A Cambridge business founded only two years ago has landed a £2 million order in China for its world-leading animal tracking technology.
Herdsy has developed a collar with sensors which allows farmers to monitor any domestic animal, including cows, sheep, goats and poultry.
A South African conservation body has even signed a deal for Herdsy to track rhino and buffalos in a contract initially worth £200,000. These animals can be worth millions of pounds, with the most expensive buffalo sold for £6.5million.
But the focus soon turned to expansion into international markets, gaining a better understanding of customer needs and of how to reach the right customers.
Our SJIC advisors connected Herdsy to the right people through the Innovate 2 Succeed programme. It was at an EEN partner-matching event in London that the crucial introduction was made to the Chinese.
Herdsy, one of a new breed of innovative and dynamic UK agri-tech companies, has gone from start-up to opening offices in China, South Africa and, most recently, in Ireland. The company is currently recruiting for 10 rurally-based tech jobs to fulfil these new contracts.
Founder and CEO Richard Hobson said: “We had no budget to go to China, so I was given a travel grant. We also received £60,000 matched funding from our Local Enterprise Partnership to build our prototype. Now our single deal in China deal promises to make us the global leader in our field, in terms of animals tracked, in two years.”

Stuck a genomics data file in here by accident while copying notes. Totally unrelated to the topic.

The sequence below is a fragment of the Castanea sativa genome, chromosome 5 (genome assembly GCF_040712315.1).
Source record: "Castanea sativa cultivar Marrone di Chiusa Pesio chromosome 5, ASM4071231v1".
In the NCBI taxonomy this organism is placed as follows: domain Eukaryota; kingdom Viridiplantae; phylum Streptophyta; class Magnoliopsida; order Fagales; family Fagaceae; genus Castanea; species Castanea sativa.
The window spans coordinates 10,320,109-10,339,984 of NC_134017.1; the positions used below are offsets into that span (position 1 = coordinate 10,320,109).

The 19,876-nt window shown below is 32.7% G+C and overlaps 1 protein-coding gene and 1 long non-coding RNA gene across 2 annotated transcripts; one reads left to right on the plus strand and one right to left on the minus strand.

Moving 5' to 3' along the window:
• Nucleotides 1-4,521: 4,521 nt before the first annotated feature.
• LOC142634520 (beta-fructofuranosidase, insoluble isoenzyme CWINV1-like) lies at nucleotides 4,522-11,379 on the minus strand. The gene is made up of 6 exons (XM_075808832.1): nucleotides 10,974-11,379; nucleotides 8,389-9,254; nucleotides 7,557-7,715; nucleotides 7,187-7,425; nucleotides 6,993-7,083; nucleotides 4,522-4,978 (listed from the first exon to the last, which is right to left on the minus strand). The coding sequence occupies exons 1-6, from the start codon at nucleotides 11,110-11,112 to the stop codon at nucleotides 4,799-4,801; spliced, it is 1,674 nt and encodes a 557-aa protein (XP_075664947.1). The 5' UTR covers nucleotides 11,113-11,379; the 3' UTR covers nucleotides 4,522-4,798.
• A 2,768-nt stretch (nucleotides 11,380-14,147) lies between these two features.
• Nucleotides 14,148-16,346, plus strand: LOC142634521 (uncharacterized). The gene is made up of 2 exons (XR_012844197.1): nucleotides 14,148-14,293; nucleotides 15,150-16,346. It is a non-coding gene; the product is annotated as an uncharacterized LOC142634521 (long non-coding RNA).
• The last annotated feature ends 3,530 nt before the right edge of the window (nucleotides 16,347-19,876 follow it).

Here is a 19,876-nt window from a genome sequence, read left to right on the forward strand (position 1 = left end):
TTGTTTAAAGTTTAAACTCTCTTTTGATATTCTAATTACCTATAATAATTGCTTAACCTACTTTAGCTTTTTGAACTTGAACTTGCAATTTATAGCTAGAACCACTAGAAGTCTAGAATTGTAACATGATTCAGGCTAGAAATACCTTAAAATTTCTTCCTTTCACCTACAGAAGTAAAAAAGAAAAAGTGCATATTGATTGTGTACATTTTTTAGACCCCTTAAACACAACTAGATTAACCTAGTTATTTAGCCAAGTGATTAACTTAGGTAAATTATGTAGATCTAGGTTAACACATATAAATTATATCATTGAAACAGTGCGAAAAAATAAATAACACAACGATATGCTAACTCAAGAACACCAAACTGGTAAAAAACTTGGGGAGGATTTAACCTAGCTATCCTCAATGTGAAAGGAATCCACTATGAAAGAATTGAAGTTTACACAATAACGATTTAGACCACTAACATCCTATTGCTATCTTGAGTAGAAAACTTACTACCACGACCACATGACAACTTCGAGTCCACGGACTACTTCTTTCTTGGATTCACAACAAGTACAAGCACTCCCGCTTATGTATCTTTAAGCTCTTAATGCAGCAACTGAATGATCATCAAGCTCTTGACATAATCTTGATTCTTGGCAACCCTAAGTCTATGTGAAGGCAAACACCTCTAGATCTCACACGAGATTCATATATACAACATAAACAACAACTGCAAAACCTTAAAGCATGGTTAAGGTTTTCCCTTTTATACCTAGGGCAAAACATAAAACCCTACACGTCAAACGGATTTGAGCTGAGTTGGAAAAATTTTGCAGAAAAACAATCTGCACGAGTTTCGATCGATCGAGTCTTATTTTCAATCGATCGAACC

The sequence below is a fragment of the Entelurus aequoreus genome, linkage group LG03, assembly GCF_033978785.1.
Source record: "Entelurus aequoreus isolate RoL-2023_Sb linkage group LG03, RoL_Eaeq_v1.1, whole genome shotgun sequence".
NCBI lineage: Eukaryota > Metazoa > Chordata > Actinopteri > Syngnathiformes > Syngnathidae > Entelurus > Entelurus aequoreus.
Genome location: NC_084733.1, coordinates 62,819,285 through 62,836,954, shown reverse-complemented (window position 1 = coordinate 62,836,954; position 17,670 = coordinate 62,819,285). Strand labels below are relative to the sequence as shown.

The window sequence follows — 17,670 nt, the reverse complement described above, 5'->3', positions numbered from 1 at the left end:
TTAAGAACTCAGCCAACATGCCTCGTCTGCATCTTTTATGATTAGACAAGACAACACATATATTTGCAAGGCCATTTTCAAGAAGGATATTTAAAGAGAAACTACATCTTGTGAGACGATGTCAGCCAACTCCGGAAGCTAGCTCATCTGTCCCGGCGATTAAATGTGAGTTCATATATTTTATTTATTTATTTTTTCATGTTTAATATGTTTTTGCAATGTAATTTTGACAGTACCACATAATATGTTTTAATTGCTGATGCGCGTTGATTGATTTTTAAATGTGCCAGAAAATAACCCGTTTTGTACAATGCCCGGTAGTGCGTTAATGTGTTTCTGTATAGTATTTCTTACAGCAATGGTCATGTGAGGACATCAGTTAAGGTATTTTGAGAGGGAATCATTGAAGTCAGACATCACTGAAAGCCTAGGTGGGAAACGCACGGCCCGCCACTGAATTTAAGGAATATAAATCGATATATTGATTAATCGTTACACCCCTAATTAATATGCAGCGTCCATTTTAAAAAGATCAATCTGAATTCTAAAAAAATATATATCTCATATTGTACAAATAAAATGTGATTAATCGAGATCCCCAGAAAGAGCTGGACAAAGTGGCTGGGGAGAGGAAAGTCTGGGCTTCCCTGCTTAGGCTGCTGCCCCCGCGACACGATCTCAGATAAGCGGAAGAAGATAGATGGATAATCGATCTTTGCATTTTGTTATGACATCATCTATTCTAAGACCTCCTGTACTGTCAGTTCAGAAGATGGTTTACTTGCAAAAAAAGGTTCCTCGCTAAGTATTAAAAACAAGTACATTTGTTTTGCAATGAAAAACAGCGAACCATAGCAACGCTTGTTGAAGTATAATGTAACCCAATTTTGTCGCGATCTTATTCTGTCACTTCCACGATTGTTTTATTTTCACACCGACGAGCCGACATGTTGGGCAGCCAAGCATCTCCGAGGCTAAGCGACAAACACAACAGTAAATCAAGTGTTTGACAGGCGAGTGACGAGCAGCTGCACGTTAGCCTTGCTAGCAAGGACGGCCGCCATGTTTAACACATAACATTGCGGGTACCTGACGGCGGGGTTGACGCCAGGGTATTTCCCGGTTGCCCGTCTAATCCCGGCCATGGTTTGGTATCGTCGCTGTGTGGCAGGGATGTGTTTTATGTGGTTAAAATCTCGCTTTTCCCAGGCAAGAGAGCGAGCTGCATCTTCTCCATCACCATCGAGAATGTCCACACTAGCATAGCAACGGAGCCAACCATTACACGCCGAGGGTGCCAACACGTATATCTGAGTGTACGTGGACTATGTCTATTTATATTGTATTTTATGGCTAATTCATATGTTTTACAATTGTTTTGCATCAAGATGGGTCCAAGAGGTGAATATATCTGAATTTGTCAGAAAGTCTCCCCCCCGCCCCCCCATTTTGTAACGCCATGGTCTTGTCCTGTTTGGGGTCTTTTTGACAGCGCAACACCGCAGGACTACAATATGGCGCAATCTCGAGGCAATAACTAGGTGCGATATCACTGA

The company’s breakthrough in the Chinese market began with a top 10 finish in the prestigious Dragonfly Cup awards, becoming the highest-ranked non-Chinese company of 500 entrants.
Richard added: “We achieved all this with no office, no staff or installed products in China. The initial contract of £750,000 to tag cashmere goats is set to grow from thousands of animals to millions, putting us on course to be the global leader by animals tracked in under three years.”
The Herdsy collar incorporates a unique mix of dynamic sensors featuring GPS, a 3D-accelerometer, temperature sensors, barometric pressure, heart and pulse monitors and body mass measures.
All this biomedical data is processed by proprietary algorithms and fed back to a laptop or mobile device. A farmer or herd manager can follow one or more animals’ movements and behaviour and keep a constant check on their welfare and be alerted to any significant changes in the animals’ value.
It means that small and medium-sized agricultural businesses can monitor livestock day and night, transforming their day-to-day operations and improving profitability.
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